The case for currency appreciation

Should India stop accumulating reserves so rapidly and let the rupee appreciate against the dollar? Absolutely, said IMF chief economist Kenneth Rogoff when he visited India recently. He gave similar advice to all emerging Asian economies at the annual meeting of the World Bank and IMF. He noted that reserves in the region had risen by an astonishing one trillion dollars, vastly in excess of any prudential norm. Countries were stockpiling dollars to prevent appreciation of their currencies. This aimed at a mercantilist maximisation of exports, ignoring the considerable costs involved.

The latest World Economic Outlook of the IMF says that reserve accumulation till 2001 could be justified by prudential norms, but not the subsequent acceleration. Rogoff sets no specific targets, and says each country must be free to decide the timing and extent of appreciation. But appreciate they should.

Many Indians will resent IMF pressure. In fact, we should be comfortable with the Rogoff thesis for two reasons. First, it merely echoes criticisms made by many Indian economists at the bloated reserves that now exceed our entire money supply. Second, the main target of IMF pressure is China, and Chinese revaluation will be good for India.

Bimal Jalan could evade a hard decision on reserve accumulation by claiming that even $85 billion was prudent. But the reserves threaten to cross $100 billion by March, so Venugopal Reddy cannot evade a hard decision much longer. Reserve accumulation entails costs, and it will soon be absurd to argue that the benefits outweigh the costs.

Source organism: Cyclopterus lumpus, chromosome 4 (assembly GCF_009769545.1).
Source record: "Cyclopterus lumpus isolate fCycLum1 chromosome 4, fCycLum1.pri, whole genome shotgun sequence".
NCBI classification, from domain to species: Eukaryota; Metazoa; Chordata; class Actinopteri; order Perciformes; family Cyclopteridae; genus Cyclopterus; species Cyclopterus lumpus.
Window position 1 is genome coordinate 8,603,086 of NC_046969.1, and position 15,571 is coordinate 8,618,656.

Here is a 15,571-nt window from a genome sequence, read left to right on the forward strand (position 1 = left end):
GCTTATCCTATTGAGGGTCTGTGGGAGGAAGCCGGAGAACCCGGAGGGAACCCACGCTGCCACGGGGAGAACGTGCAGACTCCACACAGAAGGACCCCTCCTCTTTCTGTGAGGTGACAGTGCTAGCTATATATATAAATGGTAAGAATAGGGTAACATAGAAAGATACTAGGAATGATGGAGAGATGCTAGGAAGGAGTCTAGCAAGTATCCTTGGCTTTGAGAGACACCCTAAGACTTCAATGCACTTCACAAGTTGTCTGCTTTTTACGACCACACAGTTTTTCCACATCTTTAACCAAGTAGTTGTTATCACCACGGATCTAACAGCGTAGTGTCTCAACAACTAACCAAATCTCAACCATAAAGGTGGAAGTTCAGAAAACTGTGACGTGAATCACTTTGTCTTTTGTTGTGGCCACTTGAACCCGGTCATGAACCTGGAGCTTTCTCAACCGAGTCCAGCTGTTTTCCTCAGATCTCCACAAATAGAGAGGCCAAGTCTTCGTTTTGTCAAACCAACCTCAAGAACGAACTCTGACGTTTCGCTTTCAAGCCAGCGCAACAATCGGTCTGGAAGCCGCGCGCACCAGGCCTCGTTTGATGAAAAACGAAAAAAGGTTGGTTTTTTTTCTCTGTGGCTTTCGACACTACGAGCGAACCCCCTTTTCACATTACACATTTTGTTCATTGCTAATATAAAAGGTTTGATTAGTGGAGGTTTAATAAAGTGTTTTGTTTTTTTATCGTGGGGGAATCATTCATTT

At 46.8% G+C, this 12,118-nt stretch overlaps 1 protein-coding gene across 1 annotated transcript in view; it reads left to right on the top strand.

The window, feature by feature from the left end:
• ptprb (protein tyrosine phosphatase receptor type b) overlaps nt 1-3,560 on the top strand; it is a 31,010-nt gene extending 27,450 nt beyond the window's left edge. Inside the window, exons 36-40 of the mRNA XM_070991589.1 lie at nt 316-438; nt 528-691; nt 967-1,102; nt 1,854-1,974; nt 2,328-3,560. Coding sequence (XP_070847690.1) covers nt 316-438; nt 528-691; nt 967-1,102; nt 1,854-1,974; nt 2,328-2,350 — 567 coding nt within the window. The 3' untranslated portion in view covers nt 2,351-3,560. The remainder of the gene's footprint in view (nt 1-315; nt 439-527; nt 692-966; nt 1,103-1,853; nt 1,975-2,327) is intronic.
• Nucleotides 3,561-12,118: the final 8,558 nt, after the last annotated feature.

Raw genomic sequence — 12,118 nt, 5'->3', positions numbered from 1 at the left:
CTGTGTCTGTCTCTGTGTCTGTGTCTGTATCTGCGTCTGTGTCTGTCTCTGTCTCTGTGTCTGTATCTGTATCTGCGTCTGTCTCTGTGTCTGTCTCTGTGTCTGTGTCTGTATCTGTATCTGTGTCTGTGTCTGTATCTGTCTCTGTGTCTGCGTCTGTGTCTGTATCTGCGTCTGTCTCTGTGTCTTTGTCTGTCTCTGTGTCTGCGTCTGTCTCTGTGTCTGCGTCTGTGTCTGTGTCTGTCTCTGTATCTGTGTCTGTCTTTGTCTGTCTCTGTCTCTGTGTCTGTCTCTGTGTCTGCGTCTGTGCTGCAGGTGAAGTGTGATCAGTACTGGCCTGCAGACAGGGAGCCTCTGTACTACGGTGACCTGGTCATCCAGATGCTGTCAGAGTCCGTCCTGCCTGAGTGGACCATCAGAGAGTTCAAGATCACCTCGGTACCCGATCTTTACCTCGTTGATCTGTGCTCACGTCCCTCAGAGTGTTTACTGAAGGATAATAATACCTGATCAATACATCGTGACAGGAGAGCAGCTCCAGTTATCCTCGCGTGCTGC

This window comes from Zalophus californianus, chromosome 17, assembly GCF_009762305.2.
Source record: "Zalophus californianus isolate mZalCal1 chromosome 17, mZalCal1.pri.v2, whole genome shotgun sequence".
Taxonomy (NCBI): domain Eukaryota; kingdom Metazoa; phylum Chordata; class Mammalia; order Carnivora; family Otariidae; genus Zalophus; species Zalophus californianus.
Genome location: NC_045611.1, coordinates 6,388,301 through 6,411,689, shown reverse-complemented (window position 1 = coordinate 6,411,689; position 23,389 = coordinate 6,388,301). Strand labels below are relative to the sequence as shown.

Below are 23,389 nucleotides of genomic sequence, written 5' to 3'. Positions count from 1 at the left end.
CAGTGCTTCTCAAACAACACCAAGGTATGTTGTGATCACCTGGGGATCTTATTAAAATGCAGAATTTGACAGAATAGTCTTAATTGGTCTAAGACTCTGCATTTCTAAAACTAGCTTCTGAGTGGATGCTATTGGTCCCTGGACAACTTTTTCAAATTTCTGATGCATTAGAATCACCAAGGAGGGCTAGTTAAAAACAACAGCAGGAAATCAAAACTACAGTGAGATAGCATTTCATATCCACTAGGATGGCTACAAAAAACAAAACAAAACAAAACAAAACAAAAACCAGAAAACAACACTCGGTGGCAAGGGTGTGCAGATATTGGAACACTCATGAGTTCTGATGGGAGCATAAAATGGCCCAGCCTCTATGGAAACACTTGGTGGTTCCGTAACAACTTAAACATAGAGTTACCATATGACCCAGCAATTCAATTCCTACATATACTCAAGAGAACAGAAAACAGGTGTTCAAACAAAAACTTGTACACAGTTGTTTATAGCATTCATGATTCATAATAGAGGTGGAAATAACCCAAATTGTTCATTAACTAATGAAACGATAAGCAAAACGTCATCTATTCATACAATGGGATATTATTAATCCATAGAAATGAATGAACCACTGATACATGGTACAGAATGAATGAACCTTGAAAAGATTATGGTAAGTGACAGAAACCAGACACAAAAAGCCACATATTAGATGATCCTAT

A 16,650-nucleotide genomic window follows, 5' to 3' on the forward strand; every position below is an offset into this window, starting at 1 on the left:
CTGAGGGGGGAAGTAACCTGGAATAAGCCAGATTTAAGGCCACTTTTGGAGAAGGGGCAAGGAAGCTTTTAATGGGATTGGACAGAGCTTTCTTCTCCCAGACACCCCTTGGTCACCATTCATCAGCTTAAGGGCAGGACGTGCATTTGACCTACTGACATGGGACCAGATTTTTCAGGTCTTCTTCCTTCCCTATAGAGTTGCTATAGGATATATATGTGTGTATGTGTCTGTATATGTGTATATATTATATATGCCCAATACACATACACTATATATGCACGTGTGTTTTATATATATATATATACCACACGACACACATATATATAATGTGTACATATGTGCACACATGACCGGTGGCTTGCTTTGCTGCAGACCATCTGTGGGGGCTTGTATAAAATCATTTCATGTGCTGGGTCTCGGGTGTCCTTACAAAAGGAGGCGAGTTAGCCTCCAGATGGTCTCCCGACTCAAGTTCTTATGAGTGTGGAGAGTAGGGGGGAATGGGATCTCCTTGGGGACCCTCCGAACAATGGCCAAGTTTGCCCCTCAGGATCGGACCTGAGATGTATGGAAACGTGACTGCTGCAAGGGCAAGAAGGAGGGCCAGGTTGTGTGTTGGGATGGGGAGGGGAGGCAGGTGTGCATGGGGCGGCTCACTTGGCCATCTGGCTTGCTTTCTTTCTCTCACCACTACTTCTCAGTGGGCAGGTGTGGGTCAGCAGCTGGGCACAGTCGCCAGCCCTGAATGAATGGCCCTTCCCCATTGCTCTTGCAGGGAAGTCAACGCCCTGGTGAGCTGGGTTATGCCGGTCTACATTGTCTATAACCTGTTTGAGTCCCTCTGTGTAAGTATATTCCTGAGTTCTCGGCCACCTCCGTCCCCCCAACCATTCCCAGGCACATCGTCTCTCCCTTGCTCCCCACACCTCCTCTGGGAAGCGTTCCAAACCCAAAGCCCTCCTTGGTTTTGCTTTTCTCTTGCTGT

What are the benefits? First, preventing rapid rupee appreciation reduces the shock to exporters. Second, reserves are protection against trade shocks (like high oil prices), financial shocks (like the Asian financial crisis) and political shocks (like war with Pakistan). Yet India has actually weathered, at far lower reserve levels, a tripling of oil prices between 1998 and 2003, the Asian financial crisis of 1997-99, and the Kargil war of 1999. The Asian financial crisis also proved that the right way to combat such crises was through capital controls, not large reserves.

Meanwhile, the costs of reserve accumulation are rising, especially when accompanied by sterilisation. Reserve accumulation means a poor country is lending money very cheaply to the US and Europe. If the same resources were harnessed for investment, economic growth would accelerate, inflation would diminish, and the welfare gains would run into billions. Reserve accumulation involves an interest loss. If India’s foreign debt carries an average interest rate of say 5% and Indian reserves consist of foreign securities yielding an average of say 2%, that entails an interest loss of 3%. At a reserve level of $100 billion, the cost will be a whopping $3 billion a year.

Sterilisation entails further serious losses. Government securities held by the RBI are really interest-free: the nominal interest is offset by the rise in RBI profits. But sterilisation means that the entire interest on these securities, which may average 5-6%, is a net drain.